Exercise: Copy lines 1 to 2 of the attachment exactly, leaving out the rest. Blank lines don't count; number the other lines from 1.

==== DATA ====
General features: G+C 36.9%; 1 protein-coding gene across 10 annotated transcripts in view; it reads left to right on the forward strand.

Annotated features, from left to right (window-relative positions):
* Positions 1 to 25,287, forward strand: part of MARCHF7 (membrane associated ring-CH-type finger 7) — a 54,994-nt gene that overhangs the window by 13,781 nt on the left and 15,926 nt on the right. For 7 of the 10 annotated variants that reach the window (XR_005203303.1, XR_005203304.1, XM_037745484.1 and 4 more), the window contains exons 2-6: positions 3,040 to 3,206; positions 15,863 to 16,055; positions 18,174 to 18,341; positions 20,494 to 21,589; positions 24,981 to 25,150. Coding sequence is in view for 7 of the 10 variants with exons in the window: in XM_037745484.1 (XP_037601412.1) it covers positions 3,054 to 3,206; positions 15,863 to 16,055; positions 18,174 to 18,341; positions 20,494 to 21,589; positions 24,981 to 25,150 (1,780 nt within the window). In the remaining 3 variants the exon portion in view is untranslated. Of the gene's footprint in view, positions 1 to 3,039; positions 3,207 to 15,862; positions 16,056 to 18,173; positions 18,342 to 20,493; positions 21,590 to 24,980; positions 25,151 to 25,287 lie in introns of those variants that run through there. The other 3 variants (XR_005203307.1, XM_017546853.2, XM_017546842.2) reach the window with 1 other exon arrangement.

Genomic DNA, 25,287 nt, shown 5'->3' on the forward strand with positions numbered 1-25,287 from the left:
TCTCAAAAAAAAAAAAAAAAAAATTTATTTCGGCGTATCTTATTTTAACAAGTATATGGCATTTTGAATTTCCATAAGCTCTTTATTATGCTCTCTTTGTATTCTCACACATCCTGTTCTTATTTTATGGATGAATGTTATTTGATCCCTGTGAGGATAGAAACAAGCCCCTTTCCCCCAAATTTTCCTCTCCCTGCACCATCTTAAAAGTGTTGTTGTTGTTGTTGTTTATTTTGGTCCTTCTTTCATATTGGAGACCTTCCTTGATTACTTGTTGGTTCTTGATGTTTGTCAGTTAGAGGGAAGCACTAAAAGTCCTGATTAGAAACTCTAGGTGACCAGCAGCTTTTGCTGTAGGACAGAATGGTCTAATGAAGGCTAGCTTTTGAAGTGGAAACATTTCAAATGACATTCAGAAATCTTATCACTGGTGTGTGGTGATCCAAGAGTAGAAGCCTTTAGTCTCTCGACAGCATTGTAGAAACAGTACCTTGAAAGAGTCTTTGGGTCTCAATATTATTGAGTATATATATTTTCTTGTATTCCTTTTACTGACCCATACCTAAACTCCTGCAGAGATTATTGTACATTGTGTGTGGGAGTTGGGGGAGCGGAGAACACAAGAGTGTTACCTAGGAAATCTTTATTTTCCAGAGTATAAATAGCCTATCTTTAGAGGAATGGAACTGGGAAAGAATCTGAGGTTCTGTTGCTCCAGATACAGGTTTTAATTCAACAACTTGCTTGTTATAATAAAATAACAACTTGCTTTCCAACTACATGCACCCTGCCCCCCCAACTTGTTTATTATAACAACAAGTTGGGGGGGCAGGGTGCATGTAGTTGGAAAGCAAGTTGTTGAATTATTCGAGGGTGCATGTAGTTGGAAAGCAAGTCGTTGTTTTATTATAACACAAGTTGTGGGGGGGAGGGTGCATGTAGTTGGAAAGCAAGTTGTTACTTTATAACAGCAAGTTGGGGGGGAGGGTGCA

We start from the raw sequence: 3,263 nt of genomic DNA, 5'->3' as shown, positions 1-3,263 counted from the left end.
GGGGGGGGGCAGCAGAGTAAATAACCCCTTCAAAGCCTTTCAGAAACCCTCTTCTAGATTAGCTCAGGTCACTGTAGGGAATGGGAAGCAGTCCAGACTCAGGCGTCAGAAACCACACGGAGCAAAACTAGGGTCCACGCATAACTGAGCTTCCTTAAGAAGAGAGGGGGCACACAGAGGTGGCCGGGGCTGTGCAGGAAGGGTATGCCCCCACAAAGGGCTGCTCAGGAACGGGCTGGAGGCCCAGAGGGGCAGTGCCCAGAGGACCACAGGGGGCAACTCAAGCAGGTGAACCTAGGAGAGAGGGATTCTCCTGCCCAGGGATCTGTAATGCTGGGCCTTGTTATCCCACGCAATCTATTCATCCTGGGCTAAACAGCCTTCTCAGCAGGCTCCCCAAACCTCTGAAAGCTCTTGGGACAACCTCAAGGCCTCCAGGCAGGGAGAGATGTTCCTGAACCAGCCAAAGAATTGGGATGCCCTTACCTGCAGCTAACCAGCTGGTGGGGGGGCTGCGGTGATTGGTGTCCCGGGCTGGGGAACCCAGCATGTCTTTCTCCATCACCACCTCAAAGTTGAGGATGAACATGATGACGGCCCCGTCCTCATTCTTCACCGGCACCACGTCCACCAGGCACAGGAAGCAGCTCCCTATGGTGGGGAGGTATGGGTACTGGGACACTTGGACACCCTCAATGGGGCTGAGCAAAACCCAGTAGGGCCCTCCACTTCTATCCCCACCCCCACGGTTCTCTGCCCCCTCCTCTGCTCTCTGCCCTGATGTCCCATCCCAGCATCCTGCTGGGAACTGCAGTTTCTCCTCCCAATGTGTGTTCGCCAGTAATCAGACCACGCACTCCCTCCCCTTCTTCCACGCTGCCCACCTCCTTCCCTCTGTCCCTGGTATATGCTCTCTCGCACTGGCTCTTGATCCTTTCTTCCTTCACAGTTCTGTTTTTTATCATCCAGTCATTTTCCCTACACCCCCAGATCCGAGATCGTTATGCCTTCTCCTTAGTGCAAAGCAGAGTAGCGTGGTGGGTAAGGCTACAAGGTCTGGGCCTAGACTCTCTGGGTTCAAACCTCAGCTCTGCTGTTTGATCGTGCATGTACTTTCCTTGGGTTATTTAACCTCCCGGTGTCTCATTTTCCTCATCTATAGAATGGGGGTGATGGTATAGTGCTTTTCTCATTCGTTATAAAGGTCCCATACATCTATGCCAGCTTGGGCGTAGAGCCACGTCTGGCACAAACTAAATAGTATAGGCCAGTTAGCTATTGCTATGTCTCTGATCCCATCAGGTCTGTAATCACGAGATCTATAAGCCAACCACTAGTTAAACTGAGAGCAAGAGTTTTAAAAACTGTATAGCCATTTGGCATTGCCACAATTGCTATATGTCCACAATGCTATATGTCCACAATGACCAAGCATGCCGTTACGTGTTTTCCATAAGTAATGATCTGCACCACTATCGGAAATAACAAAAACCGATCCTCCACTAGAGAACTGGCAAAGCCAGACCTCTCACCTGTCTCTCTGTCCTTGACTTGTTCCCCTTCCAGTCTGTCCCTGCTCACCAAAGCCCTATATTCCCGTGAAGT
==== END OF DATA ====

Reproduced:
General features: G+C 36.9%; 1 protein-coding gene across 10 annotated transcripts in view; it reads left to right on the forward strand.

Annotated features, from left to right (window-relative positions):